Health insurance overview for prospective customers

What does health insurance cover?

  1. Treatment costs for illness that is covered under the terms and conditions of the insurance policy.
  2. Treatment costs for accidental injuries (not self-inflicted).
  3. In-patient treatment is the minimum required purchase.
  4. Treatment for pre-existing conditions, only if agreed by underwriters of certain insurance companies.
  5. Out-patient treatment is options for some insurance policies.
  6. Treatment costs are consistent with generally accepted standards of medical practice in the country in which treatment is being received.
  7. Treatment is clinically appropriate in terms of type, duration, location and frequency for that condition.
  8. The insurance company will only pay for reasonable and customary charges. Costs should not be more than they would normally charge to other patients in the same area.

What does health insurance not cover?

  1. Treatment costs for pre-existing conditions and related conditions (below items 1. to 6. are all read together as if they are in one sentence).
    1. Any medical condition or related condition for which you have received treatment.
    2. Or medical condition that you had symptoms of.
    3. Or to the best of your knowledge knew this condition existed.
    4. Or sought advice for this condition.
    5. Or taken (prescription or non-prescription) medication for treatment.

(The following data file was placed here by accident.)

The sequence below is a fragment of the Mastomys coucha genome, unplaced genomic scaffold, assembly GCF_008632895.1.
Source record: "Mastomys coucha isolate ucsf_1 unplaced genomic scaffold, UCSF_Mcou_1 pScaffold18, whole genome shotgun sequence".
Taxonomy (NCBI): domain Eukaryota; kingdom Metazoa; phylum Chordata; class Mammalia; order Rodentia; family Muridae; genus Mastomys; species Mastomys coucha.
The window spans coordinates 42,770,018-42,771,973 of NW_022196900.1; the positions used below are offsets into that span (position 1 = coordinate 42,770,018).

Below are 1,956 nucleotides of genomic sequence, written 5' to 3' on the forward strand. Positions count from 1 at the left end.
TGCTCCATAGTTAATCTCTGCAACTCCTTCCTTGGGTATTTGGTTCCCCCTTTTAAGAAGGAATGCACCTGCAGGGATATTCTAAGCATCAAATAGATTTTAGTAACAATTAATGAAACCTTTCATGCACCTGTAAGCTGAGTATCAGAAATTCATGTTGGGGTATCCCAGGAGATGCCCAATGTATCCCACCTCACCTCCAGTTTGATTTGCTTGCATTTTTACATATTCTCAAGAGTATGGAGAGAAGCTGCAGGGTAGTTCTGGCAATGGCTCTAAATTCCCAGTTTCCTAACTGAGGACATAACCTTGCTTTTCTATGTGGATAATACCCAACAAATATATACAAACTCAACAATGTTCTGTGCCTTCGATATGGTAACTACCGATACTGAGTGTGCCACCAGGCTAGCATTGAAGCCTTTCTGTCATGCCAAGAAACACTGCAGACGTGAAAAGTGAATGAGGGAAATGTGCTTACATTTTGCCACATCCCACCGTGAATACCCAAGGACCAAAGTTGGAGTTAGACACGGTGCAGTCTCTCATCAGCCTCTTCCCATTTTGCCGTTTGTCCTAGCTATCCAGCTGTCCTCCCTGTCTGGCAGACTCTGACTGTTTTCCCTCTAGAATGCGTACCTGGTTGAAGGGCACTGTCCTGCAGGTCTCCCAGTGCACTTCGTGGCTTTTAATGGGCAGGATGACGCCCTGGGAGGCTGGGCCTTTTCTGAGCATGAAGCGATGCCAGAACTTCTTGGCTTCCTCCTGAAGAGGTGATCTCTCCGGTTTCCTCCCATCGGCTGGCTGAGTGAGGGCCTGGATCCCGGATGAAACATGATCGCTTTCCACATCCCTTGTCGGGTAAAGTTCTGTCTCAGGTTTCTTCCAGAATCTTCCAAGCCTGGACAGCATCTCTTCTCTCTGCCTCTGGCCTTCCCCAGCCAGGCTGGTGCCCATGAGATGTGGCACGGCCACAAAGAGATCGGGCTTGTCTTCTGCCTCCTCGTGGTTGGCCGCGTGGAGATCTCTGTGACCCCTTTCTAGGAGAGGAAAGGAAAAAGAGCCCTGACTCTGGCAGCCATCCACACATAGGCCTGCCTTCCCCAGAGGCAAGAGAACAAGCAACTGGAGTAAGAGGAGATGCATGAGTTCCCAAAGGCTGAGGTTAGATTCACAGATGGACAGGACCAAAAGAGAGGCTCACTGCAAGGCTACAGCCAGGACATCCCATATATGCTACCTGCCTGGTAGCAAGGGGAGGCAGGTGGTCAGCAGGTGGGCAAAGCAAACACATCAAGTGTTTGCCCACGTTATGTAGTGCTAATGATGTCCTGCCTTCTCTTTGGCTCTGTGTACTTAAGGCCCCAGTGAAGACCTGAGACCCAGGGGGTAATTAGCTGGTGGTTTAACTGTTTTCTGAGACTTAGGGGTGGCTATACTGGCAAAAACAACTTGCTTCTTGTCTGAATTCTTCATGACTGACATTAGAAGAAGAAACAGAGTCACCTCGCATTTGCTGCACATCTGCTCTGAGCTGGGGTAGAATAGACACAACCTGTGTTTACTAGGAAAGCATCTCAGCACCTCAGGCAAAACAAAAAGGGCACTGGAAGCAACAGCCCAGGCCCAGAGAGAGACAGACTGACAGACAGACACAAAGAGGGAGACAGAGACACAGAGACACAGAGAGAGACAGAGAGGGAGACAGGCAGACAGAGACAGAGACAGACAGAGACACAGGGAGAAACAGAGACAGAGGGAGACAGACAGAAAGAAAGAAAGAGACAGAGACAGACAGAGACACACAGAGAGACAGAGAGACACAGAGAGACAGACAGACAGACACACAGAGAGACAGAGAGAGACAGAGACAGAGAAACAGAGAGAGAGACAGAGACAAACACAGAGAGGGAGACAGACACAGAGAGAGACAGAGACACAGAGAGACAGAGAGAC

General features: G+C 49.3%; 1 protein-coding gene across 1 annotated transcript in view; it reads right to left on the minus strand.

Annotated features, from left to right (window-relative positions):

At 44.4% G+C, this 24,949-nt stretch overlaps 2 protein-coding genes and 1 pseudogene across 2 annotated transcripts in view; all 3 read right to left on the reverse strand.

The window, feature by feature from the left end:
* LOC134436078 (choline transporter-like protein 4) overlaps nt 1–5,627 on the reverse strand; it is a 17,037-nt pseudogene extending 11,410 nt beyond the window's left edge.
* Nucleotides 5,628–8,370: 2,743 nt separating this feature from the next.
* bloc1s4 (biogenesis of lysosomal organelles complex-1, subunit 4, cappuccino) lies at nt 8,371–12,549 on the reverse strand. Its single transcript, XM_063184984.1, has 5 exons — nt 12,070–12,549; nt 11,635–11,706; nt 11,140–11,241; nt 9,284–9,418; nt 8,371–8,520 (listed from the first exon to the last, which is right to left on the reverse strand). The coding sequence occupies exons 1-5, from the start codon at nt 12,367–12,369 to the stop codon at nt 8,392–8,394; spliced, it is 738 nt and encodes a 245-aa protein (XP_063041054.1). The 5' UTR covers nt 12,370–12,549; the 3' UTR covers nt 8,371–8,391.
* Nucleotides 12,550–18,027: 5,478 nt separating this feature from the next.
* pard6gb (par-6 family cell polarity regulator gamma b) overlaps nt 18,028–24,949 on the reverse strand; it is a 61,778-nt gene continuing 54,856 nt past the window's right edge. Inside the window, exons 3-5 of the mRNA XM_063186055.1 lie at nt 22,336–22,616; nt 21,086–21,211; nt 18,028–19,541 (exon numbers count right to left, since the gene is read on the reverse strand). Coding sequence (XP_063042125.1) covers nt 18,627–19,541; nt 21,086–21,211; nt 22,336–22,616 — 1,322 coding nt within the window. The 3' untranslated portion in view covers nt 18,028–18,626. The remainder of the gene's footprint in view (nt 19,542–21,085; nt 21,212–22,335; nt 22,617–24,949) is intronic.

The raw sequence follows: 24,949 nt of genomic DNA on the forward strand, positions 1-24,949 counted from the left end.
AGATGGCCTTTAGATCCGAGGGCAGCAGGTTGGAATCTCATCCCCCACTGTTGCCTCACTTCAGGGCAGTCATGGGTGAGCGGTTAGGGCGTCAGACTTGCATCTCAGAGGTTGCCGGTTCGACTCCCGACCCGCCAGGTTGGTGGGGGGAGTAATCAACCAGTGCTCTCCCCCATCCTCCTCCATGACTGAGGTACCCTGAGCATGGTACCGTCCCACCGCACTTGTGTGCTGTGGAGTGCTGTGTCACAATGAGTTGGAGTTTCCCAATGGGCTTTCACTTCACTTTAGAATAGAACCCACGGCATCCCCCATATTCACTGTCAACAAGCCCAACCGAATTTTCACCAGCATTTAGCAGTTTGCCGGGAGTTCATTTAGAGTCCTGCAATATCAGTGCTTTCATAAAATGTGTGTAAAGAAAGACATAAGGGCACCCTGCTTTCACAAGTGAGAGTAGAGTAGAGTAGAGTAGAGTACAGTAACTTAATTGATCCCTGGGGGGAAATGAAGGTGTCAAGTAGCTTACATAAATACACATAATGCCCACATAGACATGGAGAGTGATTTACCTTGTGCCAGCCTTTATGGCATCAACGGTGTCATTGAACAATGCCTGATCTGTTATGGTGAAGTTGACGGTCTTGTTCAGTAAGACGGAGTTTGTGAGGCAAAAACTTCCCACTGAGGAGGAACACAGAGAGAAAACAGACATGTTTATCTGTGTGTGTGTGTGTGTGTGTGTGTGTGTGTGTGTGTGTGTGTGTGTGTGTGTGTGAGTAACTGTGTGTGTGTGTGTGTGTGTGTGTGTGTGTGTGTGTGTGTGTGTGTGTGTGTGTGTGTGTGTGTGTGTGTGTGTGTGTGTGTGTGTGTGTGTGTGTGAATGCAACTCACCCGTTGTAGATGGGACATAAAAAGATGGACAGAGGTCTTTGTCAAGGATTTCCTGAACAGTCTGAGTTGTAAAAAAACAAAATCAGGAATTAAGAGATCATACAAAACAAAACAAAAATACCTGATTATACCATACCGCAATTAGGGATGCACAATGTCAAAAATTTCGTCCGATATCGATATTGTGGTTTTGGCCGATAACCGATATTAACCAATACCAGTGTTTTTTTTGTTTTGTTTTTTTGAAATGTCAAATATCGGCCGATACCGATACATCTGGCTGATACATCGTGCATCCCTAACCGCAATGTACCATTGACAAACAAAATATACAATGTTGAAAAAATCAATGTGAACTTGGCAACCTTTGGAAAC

6. Prior to the start date of the insurance policy.
  2. Accidents while intoxicated or under the influence of illegal drugs.
  3. Many companies exclude treatment in the USA or limit it to life threatening emergencies and accidental injuries.

Two types of medical underwriting affecting pre-existing conditions:

  1. Full medical underwriting policies
    1. The majority of health insurers use this method for screening applicants.
    2. Medical underwriting requires applicants to honestly disclose all their pre-existing medical conditions.
    3. Underwriters will review applications and propose the exclusion wording for the customer to accept.
    4. Only in some cases, can exclusion wording be revised at start of policy.
    5. Exclusion wording has to be agreed on at the start of the policy, there is very little chance of changing this in the future.
    6. Changes to exclusions have to be accompanied by medical reports that are acceptable to the underwriters. There is no guarantee that exclusions will be deleted or changed.
  2. Moratorium underwriting policies
    1. With moratorium underwriting, after 2 years of continuous cover, some pre-existing medical conditions will become eligible for benefit.
    2. Many pre-existing conditions will never be covered by a moratorium policy, such as; Diabetes, Hypertension (raised blood pressure), Hyperlipidemia (raised cholesterol levels), Ischemic heart disease, Cancer, Thyroid disease, Auto-immune disorders, Arthritis.
    3. For a particular condition to be covered, it is required that in the first 2 continuous years of the policy; You did consult any doctor for medical treatment, or take any medication, or suffer any symptoms for that medical condition, or suffer symptoms for any related condition.
    4. If you experienced any of the above (listed in item 2.), you will be required to wait another 24 months from the last date of treatment and must meet the criteria listed in item (3.) before being allowed to claim for the pre-existing medical condition.

How to use your health insurance:

Emergency situations:

  1. Get Emergency treatment first. Call or have someone else call on behalf of you, the 24 hour Emergency number nearest to your location as soon as possible.